If you’re in the government market selling professional services, whose job is business development (BD) and growth? Is it the job of sales and BD to fulfill it? Is it the responsibility of executives and senior management to perform it? Is it the job of everyone—including those dedicated to supporting customer contracts full-time—to support it? Companies have one of three opinions on this question. Some companies never involve their staff members and keep them blinded to the company’s BD and growth activities. Some companies include staff members on an as-needed basis, and some actively engage and reward staff for supporting BD and growth. While we respect each company’s right to determine the level of staff member involvement, we encourage companies to consider the following scenarios under which staff members can contribute to BD and growth and remind them that all indirect charge BD and growth activities must be given an … Continue reading Whose job is business development and growth?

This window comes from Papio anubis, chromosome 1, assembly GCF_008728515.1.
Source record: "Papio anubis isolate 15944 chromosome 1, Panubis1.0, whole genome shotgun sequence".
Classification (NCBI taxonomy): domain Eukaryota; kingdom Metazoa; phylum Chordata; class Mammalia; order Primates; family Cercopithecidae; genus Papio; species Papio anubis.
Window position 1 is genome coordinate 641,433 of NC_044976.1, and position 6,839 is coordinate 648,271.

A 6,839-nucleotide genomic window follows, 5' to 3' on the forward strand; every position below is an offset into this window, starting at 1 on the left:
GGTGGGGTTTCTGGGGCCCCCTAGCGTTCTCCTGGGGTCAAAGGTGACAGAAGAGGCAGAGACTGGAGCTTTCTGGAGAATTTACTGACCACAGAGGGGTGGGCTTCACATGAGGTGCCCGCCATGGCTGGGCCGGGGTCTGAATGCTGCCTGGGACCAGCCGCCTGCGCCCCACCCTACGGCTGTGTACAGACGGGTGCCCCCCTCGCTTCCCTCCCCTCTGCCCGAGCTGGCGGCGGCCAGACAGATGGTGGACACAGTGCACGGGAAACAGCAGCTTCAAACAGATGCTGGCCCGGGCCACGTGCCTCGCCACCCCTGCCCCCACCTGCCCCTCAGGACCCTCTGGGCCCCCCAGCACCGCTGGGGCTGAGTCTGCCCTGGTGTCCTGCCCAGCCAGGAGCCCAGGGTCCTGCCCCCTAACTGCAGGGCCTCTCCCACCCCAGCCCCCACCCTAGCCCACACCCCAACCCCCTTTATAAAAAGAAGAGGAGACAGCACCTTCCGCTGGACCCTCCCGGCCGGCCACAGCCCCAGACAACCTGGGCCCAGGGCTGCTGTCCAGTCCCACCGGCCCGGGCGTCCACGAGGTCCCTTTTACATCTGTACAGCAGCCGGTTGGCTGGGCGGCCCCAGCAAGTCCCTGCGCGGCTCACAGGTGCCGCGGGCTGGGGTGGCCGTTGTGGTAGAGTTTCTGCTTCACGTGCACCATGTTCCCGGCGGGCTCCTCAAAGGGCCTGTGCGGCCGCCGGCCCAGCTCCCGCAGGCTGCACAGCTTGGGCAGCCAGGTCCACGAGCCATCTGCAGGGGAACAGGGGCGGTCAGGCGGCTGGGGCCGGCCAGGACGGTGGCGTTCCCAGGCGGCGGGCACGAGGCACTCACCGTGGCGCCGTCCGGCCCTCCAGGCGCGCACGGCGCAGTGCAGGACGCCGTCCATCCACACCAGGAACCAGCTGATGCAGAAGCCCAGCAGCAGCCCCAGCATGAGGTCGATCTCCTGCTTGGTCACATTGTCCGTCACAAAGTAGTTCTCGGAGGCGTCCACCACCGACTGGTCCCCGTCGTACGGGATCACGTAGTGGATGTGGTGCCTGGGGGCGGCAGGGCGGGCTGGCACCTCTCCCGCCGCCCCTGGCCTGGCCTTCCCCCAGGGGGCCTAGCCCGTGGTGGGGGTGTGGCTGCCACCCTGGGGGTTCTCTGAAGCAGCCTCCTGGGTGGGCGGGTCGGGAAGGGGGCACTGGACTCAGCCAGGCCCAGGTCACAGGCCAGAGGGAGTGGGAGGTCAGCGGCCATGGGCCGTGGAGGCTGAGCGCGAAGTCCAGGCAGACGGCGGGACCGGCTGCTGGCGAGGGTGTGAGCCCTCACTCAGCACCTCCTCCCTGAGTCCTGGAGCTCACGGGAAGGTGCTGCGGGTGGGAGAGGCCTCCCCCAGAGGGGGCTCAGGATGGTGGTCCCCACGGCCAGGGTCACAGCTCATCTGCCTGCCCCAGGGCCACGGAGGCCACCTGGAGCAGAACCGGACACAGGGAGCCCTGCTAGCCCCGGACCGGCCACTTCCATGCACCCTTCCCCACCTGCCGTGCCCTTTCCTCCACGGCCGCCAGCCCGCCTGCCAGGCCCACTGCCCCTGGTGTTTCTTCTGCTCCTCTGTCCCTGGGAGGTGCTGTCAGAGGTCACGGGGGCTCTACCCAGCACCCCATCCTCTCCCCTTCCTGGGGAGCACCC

Normally, the easiest way for government contractors to find new revenue is to prospect in adjacent markets, and the closer these markets are to your existing business base, the more successful you are likely to be. Prospecting does not mean going around giving capability presentations to everyone in government who will listen. Instead, it is about figuring out how you can apply your company’s expertise to help government leaders in adjacent markets be more successful in accomplishing their mission. Here are the guidelines that I like to use when following this strategy. Download and read Bob’s latest article. Email your comments to me at RLohfeld@LohfeldConsulting.com. By Bob Lohfeld This article was originally published February 9, 2015 in WashingtonTechnology.com.